These new city buses are amazing, and never available.
I like the bus, when I can catch it. Usually. Rush hour the bus is horrendous, but there’s nothing like a nice not-full bus, sitting on the not-sunny side, listening to music, watching the city go by. And it feels damn near free, Rs. 20 max. Mounting and dismounting is a bit of an Olympic event, but besides that it’s generally chill. Unless it’s full, in which case the whole thing sucks.
At my dad’s book launch yesterday, someone was saying that kids don’t read on the bus enough these days. A young person answered that they can’t read when they’re all up in between other peoples armpits and crotches. Taking a bus at rush hour is hellacious, but I try to avoid regular schedules entirely. Anyways, there’s a certain strategy to taking the bus. What got me thinking was this study by Esther Kim of Yale University, on the unspoken rules and customs of commuters. Here’s some advice she collected to avoid having someone sit next to you.
• Avoid eye contact with other people
• Lean against the window and stretch out your legs
• Place a large bag on the empty seat
• Sit on the aisle seat and turn on your iPod so you can pretend you can’t hear people asking for the window seat.
• Place several items on the spare seat so it’s not worth the passenger’s time waiting for you to move them.
• Look out the window with a blank stare to look crazy
• Pretend to be asleep
• Put your coat on the seat to make it appear already taken
• If all else fails, lie and say the seat has been taken by someone else
All legit advice. The classic Sri Lankan move is the second one, wide stance. I hate wide stance. Especially on the long distance buses. Dudes will not break wide stance ever, they get in and lock their knees or something, it becomes a point of furious honor. I don’t actually take the bus enough to try to avoid people. I like window, if I get window and have my headphones I don’t care.
Long distance buses, however, are another thing altogether. You really have to plan for a seat in the first place, and fight if one gets free. And you can’t be weak. Once I was on a bus to Tanamalwila during some holidays and it was the worst ever. People were straight dying, it was so packed. Some juki girls were actually passing out from the heat and straight squashation and I felt bad and gave them my seat (at that point people were sitting on each other). We had only a ways to go, but honestly not a great move. From that point I was hanging and being squashed and basically doing the vertical sardine. So unpleasant. I have never been so glad to get off a bus. Which only happened like an hour later.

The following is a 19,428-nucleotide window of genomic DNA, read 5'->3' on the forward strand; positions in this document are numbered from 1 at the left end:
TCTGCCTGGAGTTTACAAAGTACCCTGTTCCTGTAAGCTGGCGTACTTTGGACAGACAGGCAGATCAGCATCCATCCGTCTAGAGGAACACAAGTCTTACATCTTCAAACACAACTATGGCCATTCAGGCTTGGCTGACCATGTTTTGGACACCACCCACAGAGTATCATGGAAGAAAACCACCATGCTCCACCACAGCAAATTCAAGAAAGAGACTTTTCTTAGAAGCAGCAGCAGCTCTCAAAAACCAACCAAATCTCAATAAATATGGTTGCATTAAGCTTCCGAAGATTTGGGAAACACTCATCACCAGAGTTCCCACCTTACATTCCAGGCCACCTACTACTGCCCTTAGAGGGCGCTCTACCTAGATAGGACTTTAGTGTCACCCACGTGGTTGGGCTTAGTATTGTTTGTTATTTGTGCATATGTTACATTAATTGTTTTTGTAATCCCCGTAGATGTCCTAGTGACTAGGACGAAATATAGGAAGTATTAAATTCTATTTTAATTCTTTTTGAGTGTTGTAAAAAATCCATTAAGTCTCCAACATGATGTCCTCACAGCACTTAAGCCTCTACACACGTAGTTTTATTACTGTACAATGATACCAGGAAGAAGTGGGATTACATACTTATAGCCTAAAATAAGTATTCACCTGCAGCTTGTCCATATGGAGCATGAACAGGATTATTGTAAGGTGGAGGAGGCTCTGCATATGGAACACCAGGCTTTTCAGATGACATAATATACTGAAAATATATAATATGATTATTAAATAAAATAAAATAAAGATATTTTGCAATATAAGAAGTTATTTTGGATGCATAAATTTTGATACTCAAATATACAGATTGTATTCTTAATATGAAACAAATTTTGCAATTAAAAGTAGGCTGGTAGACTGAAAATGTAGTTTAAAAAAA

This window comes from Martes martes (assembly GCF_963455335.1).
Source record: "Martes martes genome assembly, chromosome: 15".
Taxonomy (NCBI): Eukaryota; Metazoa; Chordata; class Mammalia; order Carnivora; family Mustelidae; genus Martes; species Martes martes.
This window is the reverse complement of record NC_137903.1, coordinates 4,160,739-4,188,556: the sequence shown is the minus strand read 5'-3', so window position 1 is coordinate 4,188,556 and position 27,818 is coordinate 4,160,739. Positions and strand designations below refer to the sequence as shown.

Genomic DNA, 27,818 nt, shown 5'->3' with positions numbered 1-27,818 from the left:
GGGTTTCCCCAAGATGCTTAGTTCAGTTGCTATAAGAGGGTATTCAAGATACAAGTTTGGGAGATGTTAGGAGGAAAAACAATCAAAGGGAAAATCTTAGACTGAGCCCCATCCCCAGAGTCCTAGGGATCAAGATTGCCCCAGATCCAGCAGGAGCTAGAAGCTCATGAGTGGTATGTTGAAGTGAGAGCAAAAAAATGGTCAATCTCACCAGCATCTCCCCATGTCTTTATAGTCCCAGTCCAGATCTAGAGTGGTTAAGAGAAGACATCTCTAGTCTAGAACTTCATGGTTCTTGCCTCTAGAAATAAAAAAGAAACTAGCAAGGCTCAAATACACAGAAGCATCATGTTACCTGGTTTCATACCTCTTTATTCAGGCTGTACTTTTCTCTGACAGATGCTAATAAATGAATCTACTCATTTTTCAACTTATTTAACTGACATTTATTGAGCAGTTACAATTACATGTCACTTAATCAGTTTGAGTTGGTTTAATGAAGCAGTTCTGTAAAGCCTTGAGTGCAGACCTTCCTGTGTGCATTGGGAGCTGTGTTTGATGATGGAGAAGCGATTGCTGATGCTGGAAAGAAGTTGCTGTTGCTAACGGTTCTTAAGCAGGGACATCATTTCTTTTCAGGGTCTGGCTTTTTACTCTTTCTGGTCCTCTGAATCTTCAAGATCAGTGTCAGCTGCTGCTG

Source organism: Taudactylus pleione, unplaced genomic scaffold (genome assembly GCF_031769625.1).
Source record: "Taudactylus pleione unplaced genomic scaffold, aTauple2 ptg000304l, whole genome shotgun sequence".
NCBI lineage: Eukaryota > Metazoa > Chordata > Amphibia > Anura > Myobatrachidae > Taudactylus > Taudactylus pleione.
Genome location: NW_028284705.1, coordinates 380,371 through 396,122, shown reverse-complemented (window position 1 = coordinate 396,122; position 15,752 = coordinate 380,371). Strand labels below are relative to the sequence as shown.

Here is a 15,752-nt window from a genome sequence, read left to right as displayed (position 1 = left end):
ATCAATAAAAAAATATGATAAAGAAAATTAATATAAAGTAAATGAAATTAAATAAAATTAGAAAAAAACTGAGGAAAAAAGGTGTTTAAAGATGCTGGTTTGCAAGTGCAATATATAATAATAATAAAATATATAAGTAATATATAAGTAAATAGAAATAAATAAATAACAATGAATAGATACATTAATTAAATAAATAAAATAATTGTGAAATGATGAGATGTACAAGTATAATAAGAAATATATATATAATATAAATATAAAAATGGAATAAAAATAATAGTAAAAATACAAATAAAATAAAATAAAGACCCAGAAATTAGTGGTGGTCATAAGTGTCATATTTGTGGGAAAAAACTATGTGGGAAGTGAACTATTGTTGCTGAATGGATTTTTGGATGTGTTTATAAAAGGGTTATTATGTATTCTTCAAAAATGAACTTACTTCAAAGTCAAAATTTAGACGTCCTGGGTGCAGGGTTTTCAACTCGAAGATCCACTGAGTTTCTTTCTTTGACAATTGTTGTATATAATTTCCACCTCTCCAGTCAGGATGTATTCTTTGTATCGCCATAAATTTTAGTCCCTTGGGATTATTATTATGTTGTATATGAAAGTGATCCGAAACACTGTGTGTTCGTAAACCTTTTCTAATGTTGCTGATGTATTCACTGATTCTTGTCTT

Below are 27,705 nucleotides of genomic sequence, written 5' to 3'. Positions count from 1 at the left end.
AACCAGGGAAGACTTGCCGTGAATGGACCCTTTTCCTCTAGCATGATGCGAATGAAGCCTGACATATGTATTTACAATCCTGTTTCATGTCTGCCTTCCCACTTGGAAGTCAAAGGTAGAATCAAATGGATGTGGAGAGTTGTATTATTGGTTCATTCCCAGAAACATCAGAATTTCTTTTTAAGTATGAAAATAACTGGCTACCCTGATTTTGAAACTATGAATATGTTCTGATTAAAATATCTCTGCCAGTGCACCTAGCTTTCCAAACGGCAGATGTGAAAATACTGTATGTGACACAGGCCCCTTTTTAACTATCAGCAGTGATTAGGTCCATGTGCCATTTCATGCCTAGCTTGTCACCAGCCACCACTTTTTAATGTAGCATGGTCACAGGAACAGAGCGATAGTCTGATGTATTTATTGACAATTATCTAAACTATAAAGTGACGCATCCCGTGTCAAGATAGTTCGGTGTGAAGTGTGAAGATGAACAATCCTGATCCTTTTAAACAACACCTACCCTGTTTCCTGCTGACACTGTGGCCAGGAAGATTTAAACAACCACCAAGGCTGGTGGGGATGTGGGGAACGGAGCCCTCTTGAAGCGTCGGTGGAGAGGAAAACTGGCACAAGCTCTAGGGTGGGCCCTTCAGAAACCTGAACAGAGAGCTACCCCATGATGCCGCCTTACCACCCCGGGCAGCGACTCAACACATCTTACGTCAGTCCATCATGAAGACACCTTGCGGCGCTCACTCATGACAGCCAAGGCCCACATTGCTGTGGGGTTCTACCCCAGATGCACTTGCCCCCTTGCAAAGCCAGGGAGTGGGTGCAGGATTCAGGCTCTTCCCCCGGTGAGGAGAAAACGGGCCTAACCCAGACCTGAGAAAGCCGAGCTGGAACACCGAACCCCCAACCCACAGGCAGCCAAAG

Which brings us to the next point of Ms. Kim’s research, what to do when the bus is full. They obviously don’t have conductors who view buses as slave ships, so it’s not about who you’re going to be grinding with for the next eight hours. It’s about who you want to sit next to you. What a luxury.
“This all changes however when it is announced that the bus will be full so all seats should be made available,” Kim observed. “The objective changes, from sitting alone to sitting next to a ‘normal’ person.”
Kim found that race, class, gender and other background characteristics were not key concerns for commuters when they discovered someone had to sit next them. They all just wanted to avoid the ‘crazy person’.
“One rider told me the objective is just ‘getting through the ride’, and that I should avoid fat people who may sweat more and so may be more likely to smell,” said Kim. “Motivating this nonsocial behavior is the fact that one’s own comfort level is the rider’s key concern, rather than the backgrounds of fellow passengers.”
In Sri Lanka there should be one basic rule. Avoid men. If unable to avoid men, go for adorably old or somewhat young and hip. Middle aged men taking the bus are bound to be frustrated. I mean, if I’m like 40 and still taking the bus I’ll be frustrated. Not like jerking off on people, but it gets to that. I hate any physical contact with men but, that said, I feel bad sitting next to women, so the rule doesn’t really work like that. I generally look and act so ridiculously out of place that women aren’t scared of me, but they still have to be, a bit, so I try to be polite and just leave them alone. I just try to avoid guys doing the wide-stance, and it’s not like sexual harassment is limited to women. So you need to guard your dignity.
I was on the Havelock Road bus and dude was trying to take liberties with my finger on the rail. Uncool. Gave me a simpering smile as I went out. Not someone I’d want to sit next to.
Anyways, interesting study. The prospect that your troubles are limited to whom to sit next to is somewhat laughable in Sri Lanka though. You’re really deciding who you want to spoon with, insomuch as you can decide at all. So get a window seat if you can, back if you can, put your headphones on and try not to wake up to penis on your lap.